Friends, I’m delighted to share the news that I’ve been awarded a yearlong fellowship at the Radcliffe Institute at Harvard University. I’ll be using the time and space to work on my new novel, The Dream Hotel, which follows a museum archivist who gets detained after an algorithm accuses her of a crime. (That’s a picture of me in the California desert, wondering if I can handle an east coast winter!)
Speaking of California, the New York Times Magazine devoted a special issue to the future of the state, looking at everything from housing to the YIMBY movement. I contributed the opening essay, which uses the history of California’s highways and byways to explore how the past shapes the future. (The stunning illustration is by Benjamin Marra.) Take a look, let me know what you think!
In August, Bloomsbury UK is releasing a new edition of The Moor’s Account, with this gorgeous cover art by Carmen R. Balit. It really is thrilling to see this novel continue to find new readers, and I’m so grateful to all the booksellers, librarians, teachers, and festival curators who’ve embraced it and continue to share it with people. I spoke to NPR affiliate KUNM about it just recently. Have a listen if you’re curious.
In other news, if you find yourself in Berlin this summer, please come see me at the African Book Festival, which takes place August 25-27 and will feature Leila Aboulela, Véronique Tadjo, and your humble servant, among others.
On a less celebratory note, I found out recently that my novel The Other Americans was banned by a school district in Ohio because it included “a sexual intimacy scene.” As you know, book bans are on the rise across the United States. (Often it takes a single complaint by a parent for a book to be removed from a school library or a course reading list!) If you’re in one of these districts, please connect to Books Unbanned, an initiative by the Brooklyn Public Library that allows teens to get a free library card to access their extensive ebook library.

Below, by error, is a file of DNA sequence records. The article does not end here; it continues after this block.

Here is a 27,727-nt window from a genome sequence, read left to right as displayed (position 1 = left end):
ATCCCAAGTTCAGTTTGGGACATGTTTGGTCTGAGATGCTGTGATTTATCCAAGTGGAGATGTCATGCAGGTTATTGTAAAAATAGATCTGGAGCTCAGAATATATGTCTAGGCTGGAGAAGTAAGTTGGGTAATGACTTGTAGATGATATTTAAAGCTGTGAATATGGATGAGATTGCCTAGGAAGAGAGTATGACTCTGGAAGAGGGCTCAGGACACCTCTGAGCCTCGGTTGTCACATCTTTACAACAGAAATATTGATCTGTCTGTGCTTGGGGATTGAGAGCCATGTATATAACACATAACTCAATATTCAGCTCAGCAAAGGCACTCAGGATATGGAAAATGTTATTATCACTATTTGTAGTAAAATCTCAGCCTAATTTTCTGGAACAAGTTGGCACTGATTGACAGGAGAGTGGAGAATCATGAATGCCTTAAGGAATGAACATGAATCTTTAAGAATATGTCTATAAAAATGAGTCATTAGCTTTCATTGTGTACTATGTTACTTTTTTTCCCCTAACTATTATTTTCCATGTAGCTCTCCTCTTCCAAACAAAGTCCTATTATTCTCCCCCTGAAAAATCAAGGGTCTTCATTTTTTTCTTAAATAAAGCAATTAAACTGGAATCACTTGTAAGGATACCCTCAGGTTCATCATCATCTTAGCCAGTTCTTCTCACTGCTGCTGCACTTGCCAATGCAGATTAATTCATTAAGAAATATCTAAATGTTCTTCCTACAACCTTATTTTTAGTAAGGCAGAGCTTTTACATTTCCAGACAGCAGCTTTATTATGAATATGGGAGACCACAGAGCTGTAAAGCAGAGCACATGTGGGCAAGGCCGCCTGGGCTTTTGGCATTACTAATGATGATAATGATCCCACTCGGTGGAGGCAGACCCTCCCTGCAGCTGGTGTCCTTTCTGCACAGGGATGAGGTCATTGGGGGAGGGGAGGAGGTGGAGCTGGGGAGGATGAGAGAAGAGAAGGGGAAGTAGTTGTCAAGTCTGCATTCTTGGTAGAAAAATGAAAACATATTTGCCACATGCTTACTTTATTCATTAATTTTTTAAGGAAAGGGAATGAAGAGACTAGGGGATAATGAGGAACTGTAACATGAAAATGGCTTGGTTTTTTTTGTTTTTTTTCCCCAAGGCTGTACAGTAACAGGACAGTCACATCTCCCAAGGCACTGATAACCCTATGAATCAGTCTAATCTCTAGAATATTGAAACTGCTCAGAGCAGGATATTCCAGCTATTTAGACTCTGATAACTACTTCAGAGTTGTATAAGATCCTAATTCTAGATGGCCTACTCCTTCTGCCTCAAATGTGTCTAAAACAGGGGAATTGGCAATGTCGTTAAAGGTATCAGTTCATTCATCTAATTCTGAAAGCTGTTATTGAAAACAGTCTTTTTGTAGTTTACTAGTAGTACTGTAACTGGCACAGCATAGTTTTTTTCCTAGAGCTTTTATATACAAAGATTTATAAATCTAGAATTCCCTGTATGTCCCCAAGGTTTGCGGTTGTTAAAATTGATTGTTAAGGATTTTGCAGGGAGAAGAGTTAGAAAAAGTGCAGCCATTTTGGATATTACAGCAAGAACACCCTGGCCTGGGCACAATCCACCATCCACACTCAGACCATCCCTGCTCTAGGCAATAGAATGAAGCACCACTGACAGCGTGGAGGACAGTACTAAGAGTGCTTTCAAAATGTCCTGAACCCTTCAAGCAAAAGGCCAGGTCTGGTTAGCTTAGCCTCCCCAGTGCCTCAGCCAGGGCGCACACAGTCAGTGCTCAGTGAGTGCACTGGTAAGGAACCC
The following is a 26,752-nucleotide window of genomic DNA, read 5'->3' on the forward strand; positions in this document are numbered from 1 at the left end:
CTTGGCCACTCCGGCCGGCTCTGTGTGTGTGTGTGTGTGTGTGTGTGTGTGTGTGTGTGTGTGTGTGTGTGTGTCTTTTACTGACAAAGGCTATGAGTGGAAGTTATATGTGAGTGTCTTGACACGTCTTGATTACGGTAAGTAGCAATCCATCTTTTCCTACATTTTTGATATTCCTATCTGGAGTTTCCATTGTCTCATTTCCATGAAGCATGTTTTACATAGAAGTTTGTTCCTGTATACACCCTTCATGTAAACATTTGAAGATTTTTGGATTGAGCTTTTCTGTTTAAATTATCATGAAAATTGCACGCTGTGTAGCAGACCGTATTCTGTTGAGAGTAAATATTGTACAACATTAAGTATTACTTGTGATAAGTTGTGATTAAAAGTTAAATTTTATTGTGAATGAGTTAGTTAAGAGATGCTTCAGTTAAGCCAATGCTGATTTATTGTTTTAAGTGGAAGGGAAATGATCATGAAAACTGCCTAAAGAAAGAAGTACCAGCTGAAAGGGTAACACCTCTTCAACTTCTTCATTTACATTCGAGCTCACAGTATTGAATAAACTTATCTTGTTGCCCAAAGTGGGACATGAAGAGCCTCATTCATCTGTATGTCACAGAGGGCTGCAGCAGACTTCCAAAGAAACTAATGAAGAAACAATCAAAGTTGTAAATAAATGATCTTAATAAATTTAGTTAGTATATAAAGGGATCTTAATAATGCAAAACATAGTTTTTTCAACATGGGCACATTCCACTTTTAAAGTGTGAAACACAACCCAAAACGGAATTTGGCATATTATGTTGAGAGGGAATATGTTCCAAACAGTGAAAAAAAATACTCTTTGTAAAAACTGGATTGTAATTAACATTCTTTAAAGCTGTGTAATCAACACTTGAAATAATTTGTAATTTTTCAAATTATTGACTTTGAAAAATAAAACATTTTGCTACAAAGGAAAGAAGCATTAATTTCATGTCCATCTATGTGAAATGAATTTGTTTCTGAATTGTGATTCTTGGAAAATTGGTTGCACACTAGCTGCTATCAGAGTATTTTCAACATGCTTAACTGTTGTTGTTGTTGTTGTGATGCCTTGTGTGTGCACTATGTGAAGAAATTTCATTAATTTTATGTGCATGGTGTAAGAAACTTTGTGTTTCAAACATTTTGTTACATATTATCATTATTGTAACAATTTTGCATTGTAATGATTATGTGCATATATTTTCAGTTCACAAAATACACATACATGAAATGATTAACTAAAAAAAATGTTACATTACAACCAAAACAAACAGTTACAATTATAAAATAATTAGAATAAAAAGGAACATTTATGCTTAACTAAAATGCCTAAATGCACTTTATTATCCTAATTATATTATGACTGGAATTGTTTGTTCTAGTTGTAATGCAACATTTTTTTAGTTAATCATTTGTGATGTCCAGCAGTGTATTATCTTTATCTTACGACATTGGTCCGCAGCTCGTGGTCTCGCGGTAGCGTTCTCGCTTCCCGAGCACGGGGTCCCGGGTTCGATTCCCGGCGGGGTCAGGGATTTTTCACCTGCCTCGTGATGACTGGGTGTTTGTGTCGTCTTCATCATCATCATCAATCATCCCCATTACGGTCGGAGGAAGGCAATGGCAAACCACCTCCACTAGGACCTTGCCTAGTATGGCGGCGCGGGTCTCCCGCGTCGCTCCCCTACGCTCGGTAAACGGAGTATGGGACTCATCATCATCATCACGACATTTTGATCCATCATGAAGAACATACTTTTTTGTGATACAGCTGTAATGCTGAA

And finally, for those of you in Los Angeles, I’ll be in conversation with the writer, editor, and critic David Ulin about my most recent novel, The Other Americans, on July 13 at 6 pm. The setting is Zibby’s, the very cozy new bookstore in Santa Monica. Come say hello!
That’s about it for now. For more updates, you can find me on Twitter or Instagram. You can also check out my events page for public readings and talks.
So much has happened since my last update that I don’t even know where to begin. Let’s see. This summer, I wrote about the tragedy at the Spanish border post of Melilla, where 23 people, many of them refugees from countries like Sudan, died in confrontations with Moroccan border police. The massacre is one of many that have been happening recently, as a result of a decade-long effort on the part of the EU to outsource its border enforcement to countries outside its doors. For example:
[The EU] has signed agreements with Libya and Tunisia to intercept Europe-bound migrants in the Mediterranean Sea and take them to detention centers in their own countries. It has arranged for its border agents to deploy in Senegal to prevent migrants from reaching the Canary Islands. And it has erected a network of walls and fences between Greece and Turkey to stop migrants from the south and between Poland and Belarus to stop those coming from the east. The union has also spent millions on virtual walls — the technology that makes it possible to police borders, detect human movement and identify migrants.
You can read the op-ed in full here. And if you’re interested in reading more about migration and borders within the U.S., take a look at my book, Conditional Citizens.